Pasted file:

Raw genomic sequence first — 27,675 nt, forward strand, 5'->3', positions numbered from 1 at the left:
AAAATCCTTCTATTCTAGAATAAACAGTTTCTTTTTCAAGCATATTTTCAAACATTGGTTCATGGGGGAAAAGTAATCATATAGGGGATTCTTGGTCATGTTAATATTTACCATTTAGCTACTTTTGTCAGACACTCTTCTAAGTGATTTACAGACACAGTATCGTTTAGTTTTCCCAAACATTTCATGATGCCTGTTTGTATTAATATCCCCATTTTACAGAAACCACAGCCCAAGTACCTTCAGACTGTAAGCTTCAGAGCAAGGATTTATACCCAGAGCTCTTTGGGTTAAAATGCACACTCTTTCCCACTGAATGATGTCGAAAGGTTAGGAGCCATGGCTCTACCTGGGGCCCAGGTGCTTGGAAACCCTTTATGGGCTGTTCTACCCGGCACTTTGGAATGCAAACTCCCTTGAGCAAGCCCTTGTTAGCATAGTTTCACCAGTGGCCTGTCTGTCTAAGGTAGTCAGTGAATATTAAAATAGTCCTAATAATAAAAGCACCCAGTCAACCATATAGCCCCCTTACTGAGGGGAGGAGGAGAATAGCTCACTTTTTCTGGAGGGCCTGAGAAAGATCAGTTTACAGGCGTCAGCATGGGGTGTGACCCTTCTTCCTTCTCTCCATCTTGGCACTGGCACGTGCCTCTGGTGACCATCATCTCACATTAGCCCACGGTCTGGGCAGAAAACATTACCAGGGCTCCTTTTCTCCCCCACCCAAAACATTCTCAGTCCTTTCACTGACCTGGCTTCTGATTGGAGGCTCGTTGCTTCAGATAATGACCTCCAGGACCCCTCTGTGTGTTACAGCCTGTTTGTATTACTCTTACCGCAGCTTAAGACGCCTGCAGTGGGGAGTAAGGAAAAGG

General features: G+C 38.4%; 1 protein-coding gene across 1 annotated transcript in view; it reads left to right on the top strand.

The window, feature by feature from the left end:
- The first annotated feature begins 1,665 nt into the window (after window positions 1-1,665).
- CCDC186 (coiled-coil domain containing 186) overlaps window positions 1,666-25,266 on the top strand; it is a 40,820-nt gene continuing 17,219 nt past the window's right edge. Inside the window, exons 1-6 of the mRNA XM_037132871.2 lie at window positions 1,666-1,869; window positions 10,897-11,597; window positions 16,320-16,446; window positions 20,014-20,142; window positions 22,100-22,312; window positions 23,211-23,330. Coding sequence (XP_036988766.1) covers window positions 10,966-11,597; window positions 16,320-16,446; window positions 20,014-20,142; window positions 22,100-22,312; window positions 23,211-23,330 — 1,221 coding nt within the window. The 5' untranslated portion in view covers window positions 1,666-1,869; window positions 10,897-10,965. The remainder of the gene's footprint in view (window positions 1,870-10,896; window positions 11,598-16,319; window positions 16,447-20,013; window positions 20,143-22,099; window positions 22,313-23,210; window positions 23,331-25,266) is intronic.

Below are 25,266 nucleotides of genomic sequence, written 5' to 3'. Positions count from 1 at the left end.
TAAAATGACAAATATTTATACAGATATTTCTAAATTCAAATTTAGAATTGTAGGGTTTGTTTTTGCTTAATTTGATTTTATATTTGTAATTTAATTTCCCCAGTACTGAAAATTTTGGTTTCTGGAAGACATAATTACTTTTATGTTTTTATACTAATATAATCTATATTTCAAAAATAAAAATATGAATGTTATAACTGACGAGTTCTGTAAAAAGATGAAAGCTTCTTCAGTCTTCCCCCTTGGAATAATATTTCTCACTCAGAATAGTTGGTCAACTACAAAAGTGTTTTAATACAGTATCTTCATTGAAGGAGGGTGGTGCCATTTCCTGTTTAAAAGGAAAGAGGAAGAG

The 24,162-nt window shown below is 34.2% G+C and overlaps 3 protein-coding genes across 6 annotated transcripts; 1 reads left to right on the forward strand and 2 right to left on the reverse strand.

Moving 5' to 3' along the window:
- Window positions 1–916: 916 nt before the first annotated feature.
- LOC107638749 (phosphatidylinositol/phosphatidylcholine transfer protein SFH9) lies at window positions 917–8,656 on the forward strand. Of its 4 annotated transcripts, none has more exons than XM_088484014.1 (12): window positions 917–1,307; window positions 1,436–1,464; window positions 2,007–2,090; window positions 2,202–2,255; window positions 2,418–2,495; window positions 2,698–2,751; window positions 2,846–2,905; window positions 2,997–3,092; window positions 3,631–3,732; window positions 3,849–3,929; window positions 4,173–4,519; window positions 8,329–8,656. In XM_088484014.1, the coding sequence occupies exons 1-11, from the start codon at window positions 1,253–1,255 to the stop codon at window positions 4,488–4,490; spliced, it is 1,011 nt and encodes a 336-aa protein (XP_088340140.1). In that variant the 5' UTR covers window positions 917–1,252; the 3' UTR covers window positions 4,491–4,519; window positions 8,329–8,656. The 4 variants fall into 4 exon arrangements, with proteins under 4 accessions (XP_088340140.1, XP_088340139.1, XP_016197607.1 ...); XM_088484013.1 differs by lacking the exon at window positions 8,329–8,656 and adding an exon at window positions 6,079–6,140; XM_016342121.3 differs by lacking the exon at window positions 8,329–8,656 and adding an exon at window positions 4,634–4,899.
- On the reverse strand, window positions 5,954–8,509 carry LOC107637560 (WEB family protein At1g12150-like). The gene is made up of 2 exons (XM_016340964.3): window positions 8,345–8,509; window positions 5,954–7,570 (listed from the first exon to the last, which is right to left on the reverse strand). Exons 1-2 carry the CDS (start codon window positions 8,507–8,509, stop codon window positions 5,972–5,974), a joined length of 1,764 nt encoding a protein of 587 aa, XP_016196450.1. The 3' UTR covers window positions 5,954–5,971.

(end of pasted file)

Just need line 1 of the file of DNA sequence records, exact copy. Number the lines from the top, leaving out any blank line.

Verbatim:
Raw genomic sequence first — 27,675 nt, forward strand, 5'->3', positions numbered from 1 at the left: